kylebassett at gmail.com
Fri Nov 30 04:45:22 CET 2007
I do see a few benefits to a device which is just a GPS radio, like what Ian
has stated. Would their be any legal ramifications to a reverse-engineered
open source binary interpreter for the GPS radio? I saw a few people
mention government concerns with having access to a very accurate GPS
device, but what about Global Locate's license agreement (if any) by using
their hardware? I think a "GPS radio" would make an excellent open source
project; allowing access to the specifics of GPS (theory) not available with
I wouldn't mind working on this project.
On Nov 29, 2007 9:46 PM, Ian Stirling <OpenMoko at mauve.plus.com> wrote:
> Doug Sutherland wrote:
> > Mikko wrote:
> >> 2) Yes, it can make sense not to have a bazillion CPUs on board from
> >> various perspectives.
> > I evaluated no less than 25 different GPS modules some years ago
> > and compared them in all important aspects. Every single one had
> > a microcontroller onboard. I do not agree that it makes any sense
> > at all not to choose one of these types. They are down to the size
> > of a thumbnail almost. Is the microcontroller a CPU, technically
> > yes, but it's part of the receiver, and you want to do all this fancy
> > GUI and not suck the life of the battery from ARM9 usage. It is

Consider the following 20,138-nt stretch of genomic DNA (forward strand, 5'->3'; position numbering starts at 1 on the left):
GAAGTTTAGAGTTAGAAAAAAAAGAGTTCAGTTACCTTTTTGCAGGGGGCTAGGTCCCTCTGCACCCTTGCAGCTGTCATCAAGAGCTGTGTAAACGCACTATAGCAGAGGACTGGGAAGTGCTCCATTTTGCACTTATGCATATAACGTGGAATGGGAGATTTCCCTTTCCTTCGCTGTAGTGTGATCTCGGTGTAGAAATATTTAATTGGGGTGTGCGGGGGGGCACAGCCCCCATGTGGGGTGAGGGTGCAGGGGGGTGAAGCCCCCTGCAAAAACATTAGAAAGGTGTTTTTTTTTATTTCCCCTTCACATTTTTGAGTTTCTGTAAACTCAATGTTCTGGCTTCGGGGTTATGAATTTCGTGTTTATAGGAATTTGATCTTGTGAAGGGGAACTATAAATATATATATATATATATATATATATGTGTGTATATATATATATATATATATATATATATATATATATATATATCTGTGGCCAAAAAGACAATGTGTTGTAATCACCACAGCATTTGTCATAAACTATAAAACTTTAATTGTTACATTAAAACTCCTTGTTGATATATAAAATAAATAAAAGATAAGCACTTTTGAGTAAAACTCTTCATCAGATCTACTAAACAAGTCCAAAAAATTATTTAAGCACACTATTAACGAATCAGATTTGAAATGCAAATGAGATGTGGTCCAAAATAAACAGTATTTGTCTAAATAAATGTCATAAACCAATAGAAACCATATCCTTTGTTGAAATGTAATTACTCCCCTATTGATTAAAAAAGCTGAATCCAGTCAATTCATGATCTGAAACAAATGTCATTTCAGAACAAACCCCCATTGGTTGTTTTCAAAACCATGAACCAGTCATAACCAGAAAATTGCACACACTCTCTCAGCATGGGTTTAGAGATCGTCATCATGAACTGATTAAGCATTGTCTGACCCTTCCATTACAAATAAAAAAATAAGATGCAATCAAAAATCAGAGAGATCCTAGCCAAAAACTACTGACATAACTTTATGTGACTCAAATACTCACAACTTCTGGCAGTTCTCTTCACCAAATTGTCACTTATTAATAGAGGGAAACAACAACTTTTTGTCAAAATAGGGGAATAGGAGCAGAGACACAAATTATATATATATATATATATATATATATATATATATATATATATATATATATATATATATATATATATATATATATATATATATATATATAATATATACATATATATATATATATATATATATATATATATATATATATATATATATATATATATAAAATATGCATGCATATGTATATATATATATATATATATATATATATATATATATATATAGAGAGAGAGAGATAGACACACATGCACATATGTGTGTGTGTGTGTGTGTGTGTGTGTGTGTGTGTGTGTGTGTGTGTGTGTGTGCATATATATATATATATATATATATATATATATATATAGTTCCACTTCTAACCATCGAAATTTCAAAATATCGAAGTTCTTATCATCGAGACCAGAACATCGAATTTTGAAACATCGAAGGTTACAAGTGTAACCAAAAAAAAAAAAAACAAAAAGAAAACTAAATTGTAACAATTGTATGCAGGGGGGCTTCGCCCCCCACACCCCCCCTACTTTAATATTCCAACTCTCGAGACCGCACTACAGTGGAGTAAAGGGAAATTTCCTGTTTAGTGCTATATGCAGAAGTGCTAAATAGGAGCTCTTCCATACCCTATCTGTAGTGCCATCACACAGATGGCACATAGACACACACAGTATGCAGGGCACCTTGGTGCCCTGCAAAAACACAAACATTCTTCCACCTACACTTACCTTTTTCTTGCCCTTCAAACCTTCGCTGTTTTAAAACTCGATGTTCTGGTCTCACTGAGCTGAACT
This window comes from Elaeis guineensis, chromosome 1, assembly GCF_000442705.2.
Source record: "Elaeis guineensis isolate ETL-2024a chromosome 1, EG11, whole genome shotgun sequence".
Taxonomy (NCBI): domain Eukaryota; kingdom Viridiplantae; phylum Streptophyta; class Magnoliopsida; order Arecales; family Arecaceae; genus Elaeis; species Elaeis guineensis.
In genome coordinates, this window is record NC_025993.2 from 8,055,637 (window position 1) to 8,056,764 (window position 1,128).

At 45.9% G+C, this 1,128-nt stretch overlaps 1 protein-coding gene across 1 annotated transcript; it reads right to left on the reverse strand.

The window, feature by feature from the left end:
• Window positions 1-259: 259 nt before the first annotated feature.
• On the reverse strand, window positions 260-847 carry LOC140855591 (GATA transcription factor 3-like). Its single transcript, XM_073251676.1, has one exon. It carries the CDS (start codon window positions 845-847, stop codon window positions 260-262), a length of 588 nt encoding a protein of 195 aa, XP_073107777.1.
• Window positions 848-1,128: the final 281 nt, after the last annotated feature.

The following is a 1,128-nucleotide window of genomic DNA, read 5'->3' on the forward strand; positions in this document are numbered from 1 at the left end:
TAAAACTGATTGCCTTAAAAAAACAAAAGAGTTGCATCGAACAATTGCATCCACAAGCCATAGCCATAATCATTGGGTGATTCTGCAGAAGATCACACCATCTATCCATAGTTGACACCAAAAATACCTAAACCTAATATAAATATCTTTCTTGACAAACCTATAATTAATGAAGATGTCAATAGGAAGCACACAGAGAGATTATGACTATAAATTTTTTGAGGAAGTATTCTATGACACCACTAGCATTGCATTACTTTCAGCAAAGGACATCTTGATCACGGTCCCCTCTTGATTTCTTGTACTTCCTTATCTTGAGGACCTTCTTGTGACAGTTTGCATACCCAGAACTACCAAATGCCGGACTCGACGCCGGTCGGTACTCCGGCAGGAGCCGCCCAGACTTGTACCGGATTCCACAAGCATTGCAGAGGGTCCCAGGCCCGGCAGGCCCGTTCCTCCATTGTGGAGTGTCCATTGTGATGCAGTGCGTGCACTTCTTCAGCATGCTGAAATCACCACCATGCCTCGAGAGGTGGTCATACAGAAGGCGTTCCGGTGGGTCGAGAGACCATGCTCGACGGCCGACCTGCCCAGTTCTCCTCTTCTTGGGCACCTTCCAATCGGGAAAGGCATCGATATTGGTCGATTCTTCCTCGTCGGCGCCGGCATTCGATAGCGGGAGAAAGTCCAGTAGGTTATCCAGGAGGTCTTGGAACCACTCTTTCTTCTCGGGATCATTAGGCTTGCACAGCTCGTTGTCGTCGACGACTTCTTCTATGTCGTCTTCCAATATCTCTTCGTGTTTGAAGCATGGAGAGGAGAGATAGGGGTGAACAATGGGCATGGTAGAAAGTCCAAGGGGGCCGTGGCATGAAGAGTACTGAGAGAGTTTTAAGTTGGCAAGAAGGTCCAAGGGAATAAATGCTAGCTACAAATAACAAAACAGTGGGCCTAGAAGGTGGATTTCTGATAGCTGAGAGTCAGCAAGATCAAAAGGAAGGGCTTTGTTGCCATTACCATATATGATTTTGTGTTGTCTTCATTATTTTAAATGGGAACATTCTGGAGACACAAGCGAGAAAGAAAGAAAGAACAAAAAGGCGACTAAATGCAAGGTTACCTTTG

> > a good thing they ditched that GPS. It is now standard that any
> > GPS module does have a microcontroller inside, most commonly
> > some variant of ARM7, super low power, you never deal with
> > any firmware.
> (sorry for the late response)
> To clarify why it might be nice - yes there are simplicity benefits
> from just using a GPS with a NMEA output (or at least with that as an
> If the existing hardware had an open-source driver (there was some
> progress towards such, but this has stalled since it was announced it
> would not be used in GTA02) then many of these objections go away.
> The following is based on preliminary work that has not been completed,
> and due to the lack of work on the current GPS may never be.
> The device is basically only a software radio, that does the absolute
> minimum to enable the host to avoid having to do hard-real time stuff,
> 115200 baud serial is just fine.
> As I understand it, the following things are possible, which are
> difficult to do with 'normal' chipsets.
> Wakeup once every 3 minutes for 1s, to maintain lock on satellites,
> keeping a reasonable (say 50m) position accuracy, with the GPS totally
> off in the interim. This (with the mobile phone part off) uses a very
> small amount of power, enough to track for around 8 months.
> Logging all parameters of the signal that the chip measures in hardware,
> so that the track can be post-processed for better accuracy.
> The option of delaying the output of the signal by 10s+, and being able
> to smooth the output based on the 'future' movement, not just the past.
> (this can dramatically improve tracks round sharp corners)
> Being able to feed in information from the accelerometers to go into the
> position solution. (this is mainly useful in cars - the accels give you
> good turn rate info)
> Using even 'failed' GPS satellites as position sources, with the aid of
> AGPS (however, this is unlikely to be of use unless the GPS system
> stops being maintained)
> Easy tradeoffs between output noise and update frequency - few devices
> support updates faster than 1Hz.
> User-provided AGPS correction information.
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